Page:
Stevens lives in retirement on the Greek island of Corfu.

Archetypal pedagogy

Archetypal pedagogy is a theory of education developed by Clifford Mayes that aims at enhancing psycho-spiritual growth in both the teacher and student. The idea of archetypal pedagogy stems from the Jungian tradition and is directly related to analytical psychology.

Chthonic

Chthonic (, UK also ; from Ancient Greek: χθόνιος, translit. khthónios [kʰtʰónios], "in, under, or beneath the earth", from χθών khthōn "earth") literally means "subterranean", but the word in English describes deities or spirits of the underworld, especially in Ancient Greek religion. The Greek word khthon is one of several for "earth"; it typically refers to that which is under the earth, rather than the living surface of the land (as Gaia or Ge does), or the land as territory (as khora χώρα does).

Citrinitas

Citrinitas, sometimes referred to as xanthosis, is a term given by alchemists to "yellowness." It is one of the four major stages of the alchemical magnum opus, and literally referred to "transmutation of silver into gold" or "yellowing of the lunar consciousness." In alchemical philosophy, citrinitas stood for the dawning of the "solar light" inherent in one's being, and that the reflective "lunar or soul light" was no longer necessary. The other three alchemical stages were nigredo (blackness), albedo (whiteness), and rubedo (redness).

Psychologist Carl Jung is credited with interpreting the alchemical process as analogous to modern-day psychoanalysis. In the Jungian archetypal schema, nigredo is the Shadow; albedo refers to the anima and animus (contrasexual soul images); citrinitas is the wise old man (or woman) archetype; and rubedo is the Self archetype which has achieved wholeness.

Counterparts (album)

Counterparts is the fifteenth studio album by Canadian rock band Rush, released October 19, 1993 on Anthem Records. After they finished touring their previous album Roll the Bones (1991) in mid-1992, the band took a break before they started work on a follow-up.

Counterparts reached No. 2 the US, one of their two highest charting albums in the country, and No. 6 in Canada. The first single, "Stick It Out", was No. 1 on the Billboard Album Rock Tracks chart for four weeks. In 1994, the instrumental "Leave That Thing Alone" was nominated for a Grammy Award for Grammy Award for Best Rock Instrumental Performance. Counterparts was remastered in 2004 and reissued in 2013 as part of The Studio Albums 1989–2007 box set.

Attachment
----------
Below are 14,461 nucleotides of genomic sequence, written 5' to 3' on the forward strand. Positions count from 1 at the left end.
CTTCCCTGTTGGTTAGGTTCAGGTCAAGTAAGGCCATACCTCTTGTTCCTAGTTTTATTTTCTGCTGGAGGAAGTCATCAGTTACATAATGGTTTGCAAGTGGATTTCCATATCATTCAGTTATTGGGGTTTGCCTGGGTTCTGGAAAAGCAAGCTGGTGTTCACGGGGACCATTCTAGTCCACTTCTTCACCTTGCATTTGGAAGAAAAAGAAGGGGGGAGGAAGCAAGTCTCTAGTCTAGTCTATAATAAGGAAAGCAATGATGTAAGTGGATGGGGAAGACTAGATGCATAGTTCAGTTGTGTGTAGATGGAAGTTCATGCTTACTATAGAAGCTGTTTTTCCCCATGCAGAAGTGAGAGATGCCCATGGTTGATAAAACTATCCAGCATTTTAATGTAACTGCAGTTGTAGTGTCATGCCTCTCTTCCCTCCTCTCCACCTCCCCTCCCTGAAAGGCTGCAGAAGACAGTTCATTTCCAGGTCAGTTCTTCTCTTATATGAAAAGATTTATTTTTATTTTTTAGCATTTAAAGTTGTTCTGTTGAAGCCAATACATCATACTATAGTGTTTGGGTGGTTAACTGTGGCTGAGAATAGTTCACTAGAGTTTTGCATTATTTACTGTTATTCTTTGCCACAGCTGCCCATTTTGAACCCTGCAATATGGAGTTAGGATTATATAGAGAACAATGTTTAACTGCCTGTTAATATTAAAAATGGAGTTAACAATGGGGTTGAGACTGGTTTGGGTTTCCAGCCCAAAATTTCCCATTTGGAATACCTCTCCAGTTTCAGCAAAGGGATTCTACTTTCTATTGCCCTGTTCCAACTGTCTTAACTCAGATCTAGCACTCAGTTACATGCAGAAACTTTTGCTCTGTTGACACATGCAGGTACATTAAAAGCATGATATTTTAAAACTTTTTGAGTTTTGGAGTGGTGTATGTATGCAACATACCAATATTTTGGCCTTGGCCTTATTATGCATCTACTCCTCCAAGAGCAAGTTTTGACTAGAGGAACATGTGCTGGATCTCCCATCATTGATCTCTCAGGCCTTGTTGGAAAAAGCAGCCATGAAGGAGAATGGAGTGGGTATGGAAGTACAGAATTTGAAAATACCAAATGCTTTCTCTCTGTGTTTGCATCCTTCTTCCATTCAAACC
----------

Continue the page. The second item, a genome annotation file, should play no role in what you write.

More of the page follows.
Dæmon (His Dark Materials)

A dæmon is a type of fictional being in the Philip Pullman fantasy trilogy His Dark Materials. Dæmons are the external physical manifestation of a person's 'inner-self' that takes the form of an animal. Dæmons have human intelligence, are capable of human speech—regardless of the form they take—and usually behave as though they are independent of their humans. Pre-pubescent children's dæmons can change form voluntarily, almost instantaneously, to become any creature, real or imaginary. During their adolescence a person's dæmon undergoes "settling", an event in which that person's dæmon permanently and involuntarily assumes the form of the animal which the person most resembles in character. Dæmons are usually of the opposite sex to their human, though same-sex dæmons do exist.

Although dæmons mimic the appearance and behaviour of the animals they resemble perfectly, dæmons are not true animals, and humans, other dæmons, and true animals are able to distinguish them on sight. The faculty or quality that makes this possible is not explained in the books, but it is demonstrated extensively, and is reliable enough to allow humans to distinguish a bird-shaped dæmon within a flock of birds in flight.

Dæmons frequently interact with each other in ways that mirror the behaviour of their humans, such as fighting one another when their humans are fighting, or nuzzling one another when their humans embrace, and such contact between dæmons is unremarkable. However, human contact with another individual's dæmon is taboo.

Enantiodromia